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Scooby-Doo! Who's Watching Who? (PlayStation Portable)

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Title Screen

Scooby-Doo! Who's Watching Who?

Developer: Savage Entertainment
Publisher: THQ
Platform: PlayStation Portable
Released in US: October 16, 2006
Released in EU: November 17, 2006
Released in AU: November 23, 2006


DevTextIcon.png This game has hidden development-related text.


Who's Watching Who is Yet Another Scooby-Doo game that doesn't quite hit the mark.

Hmmm...
To do:
Leftover script files from He-Man: Defender of Grayskull.

Developer Notes

strb_en.asc

# All string entries are made up of a descriptor and the string itself.
# The descriptor is used to identify the string, so (as an example)
# when an object is picked up, its display message entry refers to the
# descriptor (e.g. "pickup").  The text that gets displayed is the string
# associated with that descriptor.
# Furthermore, it is possible to compound strings.  If one string is
# to be displayed within another string, the place where that string
# is to be inserted is marked by %s.
#	Example for pickup object message:
#		string = "like"		"I like %s a lot."
#		string = "person"	"Rubbing Myself"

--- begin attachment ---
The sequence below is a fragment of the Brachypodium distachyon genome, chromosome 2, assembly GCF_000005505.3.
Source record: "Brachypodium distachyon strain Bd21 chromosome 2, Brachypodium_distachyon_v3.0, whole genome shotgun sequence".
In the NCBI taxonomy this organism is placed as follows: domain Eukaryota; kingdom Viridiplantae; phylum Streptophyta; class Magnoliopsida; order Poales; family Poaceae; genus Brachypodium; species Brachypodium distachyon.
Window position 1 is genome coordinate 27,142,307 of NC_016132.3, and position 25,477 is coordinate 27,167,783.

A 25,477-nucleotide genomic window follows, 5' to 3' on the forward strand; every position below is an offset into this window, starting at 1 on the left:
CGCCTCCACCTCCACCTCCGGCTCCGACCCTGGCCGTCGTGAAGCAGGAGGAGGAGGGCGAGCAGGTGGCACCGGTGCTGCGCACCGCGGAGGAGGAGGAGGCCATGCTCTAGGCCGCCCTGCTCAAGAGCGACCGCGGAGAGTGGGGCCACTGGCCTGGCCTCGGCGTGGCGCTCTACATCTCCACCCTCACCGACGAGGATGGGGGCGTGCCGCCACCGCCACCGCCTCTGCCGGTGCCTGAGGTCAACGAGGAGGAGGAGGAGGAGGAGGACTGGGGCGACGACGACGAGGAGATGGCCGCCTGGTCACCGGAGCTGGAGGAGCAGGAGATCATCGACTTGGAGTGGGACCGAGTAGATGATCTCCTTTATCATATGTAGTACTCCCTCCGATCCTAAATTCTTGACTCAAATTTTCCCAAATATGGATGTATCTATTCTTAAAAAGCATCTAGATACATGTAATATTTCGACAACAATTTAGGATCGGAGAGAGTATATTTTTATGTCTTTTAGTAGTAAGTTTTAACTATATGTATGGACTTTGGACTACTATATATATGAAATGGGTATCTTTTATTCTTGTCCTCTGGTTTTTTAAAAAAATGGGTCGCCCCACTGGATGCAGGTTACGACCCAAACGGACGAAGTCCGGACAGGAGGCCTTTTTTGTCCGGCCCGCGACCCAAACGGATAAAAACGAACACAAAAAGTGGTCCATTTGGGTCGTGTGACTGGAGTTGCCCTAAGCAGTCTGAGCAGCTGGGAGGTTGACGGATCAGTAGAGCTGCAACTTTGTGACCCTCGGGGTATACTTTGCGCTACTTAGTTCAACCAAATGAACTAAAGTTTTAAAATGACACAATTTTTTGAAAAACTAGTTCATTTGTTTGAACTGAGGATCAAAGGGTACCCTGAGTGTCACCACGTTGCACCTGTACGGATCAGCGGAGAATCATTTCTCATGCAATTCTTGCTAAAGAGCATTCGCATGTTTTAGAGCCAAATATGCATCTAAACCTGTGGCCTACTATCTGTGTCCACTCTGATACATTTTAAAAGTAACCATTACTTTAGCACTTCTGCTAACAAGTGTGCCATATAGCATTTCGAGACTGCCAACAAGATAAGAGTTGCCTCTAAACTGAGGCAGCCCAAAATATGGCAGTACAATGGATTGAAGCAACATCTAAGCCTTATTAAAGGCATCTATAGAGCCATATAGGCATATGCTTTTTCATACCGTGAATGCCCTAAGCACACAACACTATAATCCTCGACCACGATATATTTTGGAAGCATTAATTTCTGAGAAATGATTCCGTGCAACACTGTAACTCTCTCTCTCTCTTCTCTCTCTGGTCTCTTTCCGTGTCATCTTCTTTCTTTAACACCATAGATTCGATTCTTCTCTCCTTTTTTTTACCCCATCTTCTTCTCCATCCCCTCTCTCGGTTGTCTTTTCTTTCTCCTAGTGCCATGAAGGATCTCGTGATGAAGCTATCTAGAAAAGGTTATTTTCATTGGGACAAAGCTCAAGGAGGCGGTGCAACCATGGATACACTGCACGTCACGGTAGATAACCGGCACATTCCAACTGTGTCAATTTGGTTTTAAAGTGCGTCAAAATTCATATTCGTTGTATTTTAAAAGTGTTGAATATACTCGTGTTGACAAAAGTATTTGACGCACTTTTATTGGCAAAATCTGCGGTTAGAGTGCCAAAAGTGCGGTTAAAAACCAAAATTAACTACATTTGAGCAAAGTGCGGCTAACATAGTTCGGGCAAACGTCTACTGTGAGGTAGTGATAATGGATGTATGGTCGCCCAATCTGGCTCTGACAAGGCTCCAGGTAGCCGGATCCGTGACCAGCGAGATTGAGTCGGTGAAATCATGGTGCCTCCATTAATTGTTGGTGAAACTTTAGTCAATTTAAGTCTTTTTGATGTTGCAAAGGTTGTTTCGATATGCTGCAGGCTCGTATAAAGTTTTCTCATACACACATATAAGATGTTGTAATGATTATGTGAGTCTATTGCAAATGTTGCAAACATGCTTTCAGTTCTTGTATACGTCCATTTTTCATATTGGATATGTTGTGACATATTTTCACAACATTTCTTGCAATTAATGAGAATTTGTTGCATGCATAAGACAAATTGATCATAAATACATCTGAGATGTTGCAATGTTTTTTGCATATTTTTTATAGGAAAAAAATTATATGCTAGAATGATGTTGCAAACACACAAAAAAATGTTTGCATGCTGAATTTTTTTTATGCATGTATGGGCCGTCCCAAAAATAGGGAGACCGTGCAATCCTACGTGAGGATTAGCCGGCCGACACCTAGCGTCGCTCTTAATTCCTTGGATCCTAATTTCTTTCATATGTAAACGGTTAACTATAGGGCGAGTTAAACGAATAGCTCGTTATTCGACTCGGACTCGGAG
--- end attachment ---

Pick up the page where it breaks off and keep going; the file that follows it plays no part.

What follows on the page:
#
#		pickup_message = "like" "person"
#
#		Results in "I like Rubbing Myself a lot."
#
# NOTE:	It is important when constructing compound strings
#		that the number of descriptors matches the %s count.
#		This becomes especially relevant with nested compound
#		strings (i.e. a string that contains a %s, which is filled
#		by another string that contains a %s, etc.)
#		
#		Descriptor length limit is currently 16 characters.


# Scooby Doo
# IMPORTANT: Do NOT change the tabs in this file; there needs to be exactly one tab 
#            between the two columns in order to export cleanly to the localization
#            spreadsheet.
#

This text is present at the top of each main text file for each language. The example used for compound strings is... fairly questionable.


hudpltfm.asc

# ---------------------------------------------------------------
#
# SCOOBY HEALTH HUD ITEMS
# 
# ---------------------------------------------------------------

# Some magic numbers to get the health bar working:
#
# POSITION: X = 16, Y = 33 
# -- This is the number of pixels into the background that the
#    meter needs to be placed.  Because the size is scaled by
#    this offset needs to also be scaled by 2.  For example, the
#    x position of the health bar is determined by: (3.0 + 16 * 2 = 35.0)
# SIZE: X = 24, Y = 56
# -- This is the width in pixels of the relevant portion of the
#    health meter texture.  Again, it's doubled because the
#    background was doubled.

charzobj.asc

# Ice File - exported from 3D Studio MAX R3
# Exporter written by Michael Starich of Swingin' Ape Studios
# Max filename = Character_Zoo07.max

wpcafpar.asc

######skippy was here########
######so did wan  ########


fxslpart.asc

#############################################
## ---------------->BAS Was here<----------------##
#############################################


#############################################
## ---------------->PETE'S WORKSHOP<----------------##
#############################################

fxxplode.asc

###########################################################
## --------------->JACK'S HANDY WORK<-------------------##
############################################################


(Source: Original TCRF research)